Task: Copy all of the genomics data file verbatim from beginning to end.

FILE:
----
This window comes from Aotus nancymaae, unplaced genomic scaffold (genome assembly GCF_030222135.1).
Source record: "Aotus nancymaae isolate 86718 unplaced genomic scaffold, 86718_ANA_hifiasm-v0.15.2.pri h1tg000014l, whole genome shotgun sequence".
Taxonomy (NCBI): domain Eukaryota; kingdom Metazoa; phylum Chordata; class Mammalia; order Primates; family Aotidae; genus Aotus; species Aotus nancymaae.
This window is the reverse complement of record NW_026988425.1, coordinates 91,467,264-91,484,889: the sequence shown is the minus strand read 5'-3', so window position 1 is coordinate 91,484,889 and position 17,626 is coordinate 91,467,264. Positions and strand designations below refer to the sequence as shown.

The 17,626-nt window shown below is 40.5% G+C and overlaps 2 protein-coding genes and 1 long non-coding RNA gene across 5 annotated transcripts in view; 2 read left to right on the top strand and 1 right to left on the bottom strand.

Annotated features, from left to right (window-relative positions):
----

This window comes from Aotus nancymaae, unplaced genomic scaffold (genome assembly GCF_030222135.1).
Source record: "Aotus nancymaae isolate 86718 unplaced genomic scaffold, 86718_ANA_hifiasm-v0.15.2.pri h1tg000014l, whole genome shotgun sequence".
Taxonomy (NCBI): domain Eukaryota; kingdom Metazoa; phylum Chordata; class Mammalia; order Primates; family Aotidae; genus Aotus; species Aotus nancymaae.
This window is the reverse complement of record NW_026988425.1, coordinates 91,467,264-91,484,889: the sequence shown is the minus strand read 5'-3', so window position 1 is coordinate 91,484,889 and position 17,626 is coordinate 91,467,264. Positions and strand designations below refer to the sequence as shown.

The 17,626-nt window shown below is 40.5% G+C and overlaps 2 protein-coding genes and 1 long non-coding RNA gene across 5 annotated transcripts in view; 2 read left to right on the top strand and 1 right to left on the bottom strand.

Annotated features, from left to right (window-relative positions):